UN’s Global Taxes
While most of us focused on the verbal match between Ahmadinejad and Netanyahu, the United Nations is trying to find ways of increasing its revenue. How? Through an array of new taxes of course:
A 1 percent tax on billionaires around the world. A tax on all currency trading in the U.S. dollar, the euro, the Japanese yen and the British pound sterling. Another “tiny” tax on all financial transactions, including stock and bond trading, and trading in financial derivatives. New taxes on carbon emissions and on airline tickets. A royalty on all undersea mineral resources extracted more than 100 miles offshore of any nation’s territory.
The United Nations is at it again: finding new and “innovative” ways to create global taxes that would transfer hundreds of billions, and even trillions, of dollars from the rich nations of the world — especially the U.S. — to poorer ones, in line with U.N.-directed economic, social and environmental development.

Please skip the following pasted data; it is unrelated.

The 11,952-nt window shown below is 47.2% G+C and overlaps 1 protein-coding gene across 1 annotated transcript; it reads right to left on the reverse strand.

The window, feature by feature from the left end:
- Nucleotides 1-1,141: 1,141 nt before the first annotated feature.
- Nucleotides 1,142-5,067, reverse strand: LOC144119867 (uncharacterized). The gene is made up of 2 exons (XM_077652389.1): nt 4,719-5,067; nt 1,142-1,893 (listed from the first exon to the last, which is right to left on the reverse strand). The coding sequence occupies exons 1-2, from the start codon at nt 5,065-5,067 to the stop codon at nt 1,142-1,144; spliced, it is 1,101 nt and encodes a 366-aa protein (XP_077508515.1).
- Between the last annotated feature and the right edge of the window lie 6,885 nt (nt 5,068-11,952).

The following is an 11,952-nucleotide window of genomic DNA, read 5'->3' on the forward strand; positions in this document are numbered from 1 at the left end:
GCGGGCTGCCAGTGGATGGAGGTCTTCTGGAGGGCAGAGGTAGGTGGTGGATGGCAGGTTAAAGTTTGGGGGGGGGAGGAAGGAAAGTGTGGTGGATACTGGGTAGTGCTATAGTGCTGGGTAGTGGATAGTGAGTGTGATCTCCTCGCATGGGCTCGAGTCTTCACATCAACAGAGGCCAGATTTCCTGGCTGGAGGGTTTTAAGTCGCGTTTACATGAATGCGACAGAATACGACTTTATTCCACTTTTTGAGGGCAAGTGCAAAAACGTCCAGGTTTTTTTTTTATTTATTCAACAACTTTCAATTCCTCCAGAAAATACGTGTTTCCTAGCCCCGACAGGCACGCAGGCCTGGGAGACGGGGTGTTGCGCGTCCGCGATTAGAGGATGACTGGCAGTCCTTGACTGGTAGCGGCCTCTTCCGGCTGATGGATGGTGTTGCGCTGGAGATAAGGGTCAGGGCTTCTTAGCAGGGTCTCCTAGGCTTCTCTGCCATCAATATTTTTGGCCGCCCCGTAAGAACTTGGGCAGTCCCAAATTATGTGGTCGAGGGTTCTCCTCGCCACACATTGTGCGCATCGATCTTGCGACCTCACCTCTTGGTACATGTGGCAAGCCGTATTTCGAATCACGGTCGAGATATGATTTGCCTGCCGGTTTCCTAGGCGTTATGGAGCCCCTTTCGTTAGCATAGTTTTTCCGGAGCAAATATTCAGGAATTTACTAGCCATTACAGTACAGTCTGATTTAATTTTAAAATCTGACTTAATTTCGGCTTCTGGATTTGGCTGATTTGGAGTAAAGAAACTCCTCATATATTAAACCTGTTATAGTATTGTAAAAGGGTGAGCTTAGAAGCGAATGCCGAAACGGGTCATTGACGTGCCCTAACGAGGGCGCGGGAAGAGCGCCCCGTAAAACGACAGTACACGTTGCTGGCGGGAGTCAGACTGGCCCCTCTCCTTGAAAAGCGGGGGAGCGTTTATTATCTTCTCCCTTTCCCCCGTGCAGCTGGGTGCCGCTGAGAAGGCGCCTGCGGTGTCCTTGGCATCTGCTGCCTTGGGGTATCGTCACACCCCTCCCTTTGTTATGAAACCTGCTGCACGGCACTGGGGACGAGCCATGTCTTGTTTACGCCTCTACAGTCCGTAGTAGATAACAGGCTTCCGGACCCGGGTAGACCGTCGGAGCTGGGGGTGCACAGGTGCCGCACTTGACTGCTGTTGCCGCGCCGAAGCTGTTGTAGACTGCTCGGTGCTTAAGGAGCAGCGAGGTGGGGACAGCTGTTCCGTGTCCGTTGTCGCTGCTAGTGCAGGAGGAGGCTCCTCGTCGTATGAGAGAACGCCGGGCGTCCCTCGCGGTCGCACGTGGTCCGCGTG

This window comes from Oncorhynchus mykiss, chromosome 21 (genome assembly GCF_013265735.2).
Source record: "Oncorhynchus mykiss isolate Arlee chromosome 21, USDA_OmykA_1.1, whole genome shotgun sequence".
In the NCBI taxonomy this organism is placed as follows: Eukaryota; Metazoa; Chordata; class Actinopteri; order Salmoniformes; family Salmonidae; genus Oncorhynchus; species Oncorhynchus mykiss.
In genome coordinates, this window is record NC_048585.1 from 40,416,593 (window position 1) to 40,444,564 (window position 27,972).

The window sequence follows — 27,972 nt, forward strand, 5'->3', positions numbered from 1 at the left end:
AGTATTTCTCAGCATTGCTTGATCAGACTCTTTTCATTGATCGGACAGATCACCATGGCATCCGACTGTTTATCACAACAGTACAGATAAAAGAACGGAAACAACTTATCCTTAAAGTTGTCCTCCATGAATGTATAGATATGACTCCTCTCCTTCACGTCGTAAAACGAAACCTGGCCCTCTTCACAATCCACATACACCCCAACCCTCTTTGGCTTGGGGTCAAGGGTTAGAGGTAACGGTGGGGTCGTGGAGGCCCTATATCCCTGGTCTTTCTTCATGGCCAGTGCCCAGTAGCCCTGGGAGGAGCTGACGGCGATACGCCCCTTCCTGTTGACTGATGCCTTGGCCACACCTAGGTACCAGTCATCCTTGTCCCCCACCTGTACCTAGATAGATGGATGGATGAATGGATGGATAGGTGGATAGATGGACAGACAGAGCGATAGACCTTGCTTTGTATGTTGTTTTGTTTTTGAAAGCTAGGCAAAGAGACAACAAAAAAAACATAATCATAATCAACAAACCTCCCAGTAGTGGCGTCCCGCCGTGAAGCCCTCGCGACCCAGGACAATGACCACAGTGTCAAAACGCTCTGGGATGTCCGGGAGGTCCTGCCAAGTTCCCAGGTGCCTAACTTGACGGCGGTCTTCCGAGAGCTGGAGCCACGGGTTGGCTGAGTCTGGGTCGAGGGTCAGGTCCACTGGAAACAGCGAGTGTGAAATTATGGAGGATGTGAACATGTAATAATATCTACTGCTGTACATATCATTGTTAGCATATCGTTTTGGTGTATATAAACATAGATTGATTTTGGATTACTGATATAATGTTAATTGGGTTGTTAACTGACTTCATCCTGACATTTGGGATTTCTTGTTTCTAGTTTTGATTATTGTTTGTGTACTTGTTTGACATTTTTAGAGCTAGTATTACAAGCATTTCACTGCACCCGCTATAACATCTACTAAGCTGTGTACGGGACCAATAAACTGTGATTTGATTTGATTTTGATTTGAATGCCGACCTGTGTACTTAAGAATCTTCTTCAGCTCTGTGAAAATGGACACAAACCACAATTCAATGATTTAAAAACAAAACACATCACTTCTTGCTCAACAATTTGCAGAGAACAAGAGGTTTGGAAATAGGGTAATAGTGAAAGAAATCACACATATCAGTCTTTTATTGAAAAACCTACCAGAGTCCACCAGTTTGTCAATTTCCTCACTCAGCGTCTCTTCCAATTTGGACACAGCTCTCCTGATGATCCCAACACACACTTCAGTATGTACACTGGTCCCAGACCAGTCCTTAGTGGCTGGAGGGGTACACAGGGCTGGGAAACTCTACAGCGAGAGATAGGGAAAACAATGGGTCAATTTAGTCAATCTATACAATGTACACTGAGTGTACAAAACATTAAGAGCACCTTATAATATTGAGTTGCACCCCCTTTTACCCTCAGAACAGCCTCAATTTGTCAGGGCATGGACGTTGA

These latest global tax proposals have received various forms of endorsement at U.N. meetings over the spring and summer, and will be entered into the record during the 67th U.N. General Assembly session, which began this week. The agenda for the entire session, lasting through December, is scheduled to be finalized on Friday.
Here’s something that Governor Romney easily could work into the campaign in the last forty days by standing up for national sovereignty and telling the global taxers to take a hike. At the very least, I expect some mention of this during the foreign policy debate.